May 2007
Volume 48, Issue 13
ARVO Annual Meeting Abstract  |   May 2007
Growth Patterns of the Normal Bony Orbit With Increasing Age
Author Affiliations & Notes
  • G. K. Escaravage, Jr.
    Ophthalmology, University of North Carolina, Chapel Hill, North Carolina
  • J. J. Dutton
    Ophthalmology, University of North Carolina, Chapel Hill, North Carolina
  • Footnotes
    Commercial Relationships G.K. Escaravage, None; J.J. Dutton, None.
  • Footnotes
    Support Research to Prevent Blindness
Investigative Ophthalmology & Visual Science May 2007, Vol.48, 1213. doi:
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      G. K. Escaravage, Jr., J. J. Dutton; Growth Patterns of the Normal Bony Orbit With Increasing Age. Invest. Ophthalmol. Vis. Sci. 2007;48(13):1213.

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      © ARVO (1962-2015); The Authors (2016-present)

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Purpose:: To evaluate the growth of the bony orbit as a function of age.

Methods:: In this cross-sectional study, 49 nonconsecutive patients without known orbital, ocular, or cranial pathology were evaluated using computerized tomography (CT) of the orbit. Ten measurements of length were made for each orbit (medial and lateral orbit length, medial to lateral angle, orbit axis to midline angle, globe diameter and protrusion, anterior vertical and horizontal orbital diameter, and maximal vertical and horizontal orbital diameter). Four measurements required interorbital comparison (lateral interorbital distance, anterior medial and maximal medial orbital distance, and interorbital axis angle). AGFA Web1000 version 4.1 software was used to review the scans and make measurements. Paired groups t-tests were used to compare the orbits for symmetry. Method pooled Student’s t-tests were used to compare genders. ANOVAs were used to evaluate differences of ethnicity. Pearson correlations were computed.

Results:: Of the 49 patients’ scans included, 28 were white, 9 African-American, 7 Hispanic, and 5 "Other." There were 18 females and 31 males. Age ranged from 3 days to 73.92 years old: 28 patients younger than 17 years, and 21 older than 17. There were no differences between most right and left orbital measurements, though differences were noted in medial to lateral angle, central axis angle, and medial length (p<0.0001, <0.0001, & 0.0364, respectively). All right and corresponding left measurements were significantly correlated (p≤0.0162). With the exception of right central axis angle (p=0.1739), all orbital measurements were significantly correlated with ipsilateral globe diameter and globe protrusion (p≤0.0462). In review of CTs of subjects at least 17 years old, only right vertical anterior and vertical maximal diameter were different among included ethnic groups (p=0.0054, 0.0153, respectively). Males at least 17 years old had bilaterally longer lateral interorbital distances and horizontal anterior and horizontal maximal diameters compared with females (p=0.0258, 0.0028, 0.0028, respectively), while females had a wider interorbital angle (p=0.0169). Scatter plots with smoother lines demonstrated rapid early change which slowed with older age in all bony variables, while orbital and interorbital axes showed a slow, steady change as a function of age.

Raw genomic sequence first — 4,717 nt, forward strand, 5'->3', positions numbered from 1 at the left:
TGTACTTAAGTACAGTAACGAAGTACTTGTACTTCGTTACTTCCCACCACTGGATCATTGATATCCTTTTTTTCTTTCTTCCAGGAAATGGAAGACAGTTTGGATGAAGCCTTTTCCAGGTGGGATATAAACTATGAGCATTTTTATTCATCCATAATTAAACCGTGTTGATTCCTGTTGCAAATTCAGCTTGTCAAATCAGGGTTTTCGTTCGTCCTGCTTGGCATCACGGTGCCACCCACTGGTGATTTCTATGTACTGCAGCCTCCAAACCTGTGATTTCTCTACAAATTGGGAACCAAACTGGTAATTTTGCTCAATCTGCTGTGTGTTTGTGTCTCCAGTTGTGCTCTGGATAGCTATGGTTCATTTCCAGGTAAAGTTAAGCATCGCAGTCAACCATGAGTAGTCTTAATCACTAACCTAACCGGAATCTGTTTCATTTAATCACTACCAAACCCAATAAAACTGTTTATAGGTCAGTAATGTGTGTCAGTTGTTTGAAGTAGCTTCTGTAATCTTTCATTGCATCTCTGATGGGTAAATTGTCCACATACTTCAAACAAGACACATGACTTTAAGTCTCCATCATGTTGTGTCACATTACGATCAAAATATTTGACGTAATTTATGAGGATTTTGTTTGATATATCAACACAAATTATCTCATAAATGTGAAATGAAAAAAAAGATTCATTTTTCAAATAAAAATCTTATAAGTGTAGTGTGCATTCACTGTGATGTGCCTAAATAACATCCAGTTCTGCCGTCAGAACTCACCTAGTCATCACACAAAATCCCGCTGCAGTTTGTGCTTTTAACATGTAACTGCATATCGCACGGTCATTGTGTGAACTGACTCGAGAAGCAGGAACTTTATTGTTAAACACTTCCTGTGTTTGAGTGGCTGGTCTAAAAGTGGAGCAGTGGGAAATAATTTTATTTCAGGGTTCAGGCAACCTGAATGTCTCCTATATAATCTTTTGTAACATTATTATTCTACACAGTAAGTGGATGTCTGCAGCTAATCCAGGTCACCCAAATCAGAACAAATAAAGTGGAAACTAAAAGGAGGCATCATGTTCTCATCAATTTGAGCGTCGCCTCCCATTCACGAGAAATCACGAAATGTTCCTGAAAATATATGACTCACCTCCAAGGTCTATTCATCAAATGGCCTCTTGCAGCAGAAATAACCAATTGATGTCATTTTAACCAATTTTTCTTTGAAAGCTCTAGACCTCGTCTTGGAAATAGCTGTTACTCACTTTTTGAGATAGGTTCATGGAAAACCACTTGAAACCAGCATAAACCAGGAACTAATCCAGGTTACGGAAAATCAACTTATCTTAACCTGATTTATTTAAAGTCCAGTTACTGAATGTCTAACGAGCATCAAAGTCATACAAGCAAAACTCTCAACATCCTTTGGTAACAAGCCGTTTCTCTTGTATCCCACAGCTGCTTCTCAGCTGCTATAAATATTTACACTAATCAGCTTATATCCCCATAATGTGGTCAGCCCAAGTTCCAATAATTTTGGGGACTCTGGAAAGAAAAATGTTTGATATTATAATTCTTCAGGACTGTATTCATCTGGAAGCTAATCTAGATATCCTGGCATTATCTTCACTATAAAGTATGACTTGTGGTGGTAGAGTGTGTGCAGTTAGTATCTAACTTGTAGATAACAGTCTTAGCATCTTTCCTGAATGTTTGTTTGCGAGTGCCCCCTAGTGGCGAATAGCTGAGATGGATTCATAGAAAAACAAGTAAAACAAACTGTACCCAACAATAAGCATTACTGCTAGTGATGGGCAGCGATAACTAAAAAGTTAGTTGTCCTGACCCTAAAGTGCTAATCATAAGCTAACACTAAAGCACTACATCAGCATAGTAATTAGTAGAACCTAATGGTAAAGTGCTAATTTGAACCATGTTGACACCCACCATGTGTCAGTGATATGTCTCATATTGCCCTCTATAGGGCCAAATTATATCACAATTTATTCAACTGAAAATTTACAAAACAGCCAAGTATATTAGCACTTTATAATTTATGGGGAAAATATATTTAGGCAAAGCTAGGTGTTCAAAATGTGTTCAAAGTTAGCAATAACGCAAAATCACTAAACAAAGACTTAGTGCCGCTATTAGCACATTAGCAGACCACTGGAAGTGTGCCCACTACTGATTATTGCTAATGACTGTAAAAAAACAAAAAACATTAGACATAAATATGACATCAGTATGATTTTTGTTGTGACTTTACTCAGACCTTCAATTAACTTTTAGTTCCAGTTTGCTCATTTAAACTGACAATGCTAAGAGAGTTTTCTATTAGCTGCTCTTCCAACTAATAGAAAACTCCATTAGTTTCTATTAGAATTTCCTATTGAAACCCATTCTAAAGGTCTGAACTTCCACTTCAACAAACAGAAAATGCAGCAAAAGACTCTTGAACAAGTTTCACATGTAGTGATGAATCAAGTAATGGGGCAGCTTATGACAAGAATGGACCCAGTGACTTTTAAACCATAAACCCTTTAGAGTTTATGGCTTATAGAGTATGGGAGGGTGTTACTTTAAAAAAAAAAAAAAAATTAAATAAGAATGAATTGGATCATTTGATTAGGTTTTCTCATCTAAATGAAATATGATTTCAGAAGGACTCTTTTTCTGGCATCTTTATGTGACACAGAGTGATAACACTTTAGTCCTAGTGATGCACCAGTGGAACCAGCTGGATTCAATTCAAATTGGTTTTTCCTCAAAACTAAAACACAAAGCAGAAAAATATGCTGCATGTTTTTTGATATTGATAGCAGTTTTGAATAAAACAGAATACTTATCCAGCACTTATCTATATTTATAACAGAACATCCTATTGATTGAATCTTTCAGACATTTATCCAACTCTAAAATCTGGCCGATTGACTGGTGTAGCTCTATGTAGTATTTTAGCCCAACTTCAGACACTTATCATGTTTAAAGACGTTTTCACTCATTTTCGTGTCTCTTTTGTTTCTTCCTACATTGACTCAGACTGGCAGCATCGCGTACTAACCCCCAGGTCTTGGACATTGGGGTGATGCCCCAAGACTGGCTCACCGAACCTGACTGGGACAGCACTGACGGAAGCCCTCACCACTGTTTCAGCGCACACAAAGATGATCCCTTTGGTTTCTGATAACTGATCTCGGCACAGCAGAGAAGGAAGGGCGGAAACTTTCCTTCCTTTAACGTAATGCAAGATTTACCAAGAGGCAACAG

Conclusions:: Growth of the normal orbit proceeds symmetrically, with few differences between genders and relatively none among different ethnicities. The greatest and most rapid changes in orbital dimensions occur in the first few years of life and are highly correlated to globe development.

Keywords: orbit • anatomy 

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